Good Thursday Afternoon,
It’s time to take a look at the polls! In this week’s issue of Magnified, we respond to Boris Johnson’s resignation.
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Westminster Voting Intention
Labour 43% (+2)
Conservative 31% (-4)
Liberal Democrat 12% (+1)
Green 7% (+2)
Scottish National Party 3% (–)
Reform UK 2% (-4)
Other 3% (+2)
Changes +/- 3 July
All Net Approval Ratings
Keir Starmer: -6% (+1)
Rishi Sunak: -15% (-7)
Boris Johnson: -31% (-9)
Changes +/- 3 July
In his speech announcing his resignation today, Boris Johnson identified the “herd instinct” of Westminster as the cause of his downfall. Outside of the Westminster bubble, Johnson asserted that his government was “delivering so much,” having been given a “vast mandate.”
Readers of Magnified will know that Johnson’s analysis is egregiously wrong. With an approval rating measured at -31% at the time of his resignation, Johnson’s standing with the British public has never been lower. Though there are many factors that have led to this disastrously low public approval, it is, above all, the lack of a concrete agenda by Johnson’s government that has been the most significant cause of his plight.
Last week, we demonstrated how voters are largely unable to identify just what the Conservatives under Boris Johnson stand for. A bevy of respondents to our polling said they were unsure, including some who would still vote Conservative today.
Levelling Up, the slogan oft repeated by Johnson (even in today’s resignation speech), has been shown to be an empty promise. Few voters in the seats that the Conservatives won in the so-called ‘Red Wall’ have seen meaningful changes in their communities that can be identified as part of a levelling up agenda. Red Wall voters are further unaware of any changes they should be expecting.
Record spending on the NHS has hardly dented the Labour Party’s stronghold as the party for the NHS. A voter who wants to vote for a party that will spend more money on the NHS will continue to vote Labour. In fact, the Government’s approval on the NHS is as low as its performance on the economy.
Meanwhile, Johnson’s Chancellor of Exchequer, Rishi Sunak, his final approval rating standing at -15%, has squandered the Conservative Party’s reputation for low taxes. Voters across the political spectrum, including those who voted Conservative in 2019, now associate the Conservatives with higher taxes rather than lower taxes. A plurality of the public even associates Labour with low taxes.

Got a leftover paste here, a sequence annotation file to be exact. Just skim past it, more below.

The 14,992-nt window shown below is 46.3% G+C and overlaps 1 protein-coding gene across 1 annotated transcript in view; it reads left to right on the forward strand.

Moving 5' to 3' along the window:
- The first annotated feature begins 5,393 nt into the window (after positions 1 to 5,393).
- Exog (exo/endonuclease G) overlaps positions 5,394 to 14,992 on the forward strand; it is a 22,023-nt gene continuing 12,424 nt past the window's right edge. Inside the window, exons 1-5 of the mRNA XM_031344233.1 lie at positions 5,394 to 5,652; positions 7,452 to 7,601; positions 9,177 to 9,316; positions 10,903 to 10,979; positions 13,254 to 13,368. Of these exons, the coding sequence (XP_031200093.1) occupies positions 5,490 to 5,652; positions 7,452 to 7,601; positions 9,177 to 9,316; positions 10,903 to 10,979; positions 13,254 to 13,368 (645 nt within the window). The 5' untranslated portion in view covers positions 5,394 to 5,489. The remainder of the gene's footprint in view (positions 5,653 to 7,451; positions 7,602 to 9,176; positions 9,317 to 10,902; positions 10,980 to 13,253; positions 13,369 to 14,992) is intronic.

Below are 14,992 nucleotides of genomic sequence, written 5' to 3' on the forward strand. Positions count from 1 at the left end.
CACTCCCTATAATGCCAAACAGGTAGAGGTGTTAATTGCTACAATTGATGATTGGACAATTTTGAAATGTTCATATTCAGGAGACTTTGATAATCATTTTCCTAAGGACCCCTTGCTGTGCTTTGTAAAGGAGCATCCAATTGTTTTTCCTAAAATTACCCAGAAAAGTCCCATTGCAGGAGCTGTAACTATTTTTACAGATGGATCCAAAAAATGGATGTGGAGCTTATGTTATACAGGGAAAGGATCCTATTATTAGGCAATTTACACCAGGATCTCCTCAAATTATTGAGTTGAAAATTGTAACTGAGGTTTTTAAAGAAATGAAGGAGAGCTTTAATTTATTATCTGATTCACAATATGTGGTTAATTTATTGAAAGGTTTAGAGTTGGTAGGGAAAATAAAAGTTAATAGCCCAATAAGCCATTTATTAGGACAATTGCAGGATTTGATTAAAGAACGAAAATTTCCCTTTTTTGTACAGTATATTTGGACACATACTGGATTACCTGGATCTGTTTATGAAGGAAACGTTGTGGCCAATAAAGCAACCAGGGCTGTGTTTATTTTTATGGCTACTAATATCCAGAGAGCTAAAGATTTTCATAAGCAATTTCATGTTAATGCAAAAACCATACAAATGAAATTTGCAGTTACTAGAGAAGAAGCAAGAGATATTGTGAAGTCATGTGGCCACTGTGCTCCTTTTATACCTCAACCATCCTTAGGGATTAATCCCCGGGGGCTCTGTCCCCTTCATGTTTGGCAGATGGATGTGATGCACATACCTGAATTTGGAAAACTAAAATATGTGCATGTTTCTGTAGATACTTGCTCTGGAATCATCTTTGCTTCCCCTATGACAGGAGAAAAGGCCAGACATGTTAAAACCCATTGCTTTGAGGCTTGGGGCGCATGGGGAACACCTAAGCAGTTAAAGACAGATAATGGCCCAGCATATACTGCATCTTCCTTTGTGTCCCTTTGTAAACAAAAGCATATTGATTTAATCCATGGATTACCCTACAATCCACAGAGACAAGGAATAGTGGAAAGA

And finally, on inflation, Boris Johnson’s Government has continued to act as if the rising cost of living is entirely caused by external factors and therefore cannot be addressed by fiscal (or even monetary) policy measures. This erroneous belief that inflation will pass on its own and that recession will be averted absent any pro-growth policies has resulted in a do-nothing, “helpless” Government.
In short, it is these various policy failures, not the Westminster herd, that brought an end to Boris Johnson’s Premiership.
R&WS in the Media
Each week we bring you the top stories from the media that have featured our research.
The polls are clear: Tory voters want Boris Johnson to go too
iNews | 6 July 2022
Tory MPs abandon Boris Johnson’s sinking ship
Financial Times | 5 July 2022
Child care costs to be cut to help parents through cost of living crisis
The Telegraph | 2 July 2022
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Our Research on Social Media
Top 5 Tweets This Week
- Tied lowest % net approval for Javid that we’ve recorded. Health Secretary Sajid Javid Approval Rating (3 July): (see full tweet)
- If the UK were to apply to re-join the EU, do Britons think it is likely or unlikely that the EU would accept the UK’s application? (19-20 June): (see full tweet)
- Joining/Staying Out of the EU Hypothetical GB Voting Intention (19-20 June): (see full tweet)
- Highest % to say Starmer would be the better PM since the local elections. At this moment, which of the following individuals do you think would be the better PM for the UK? (3 July): (see full tweet)
- Foreign Secretary Liz Truss Approval Rating (3 July): (see full tweet)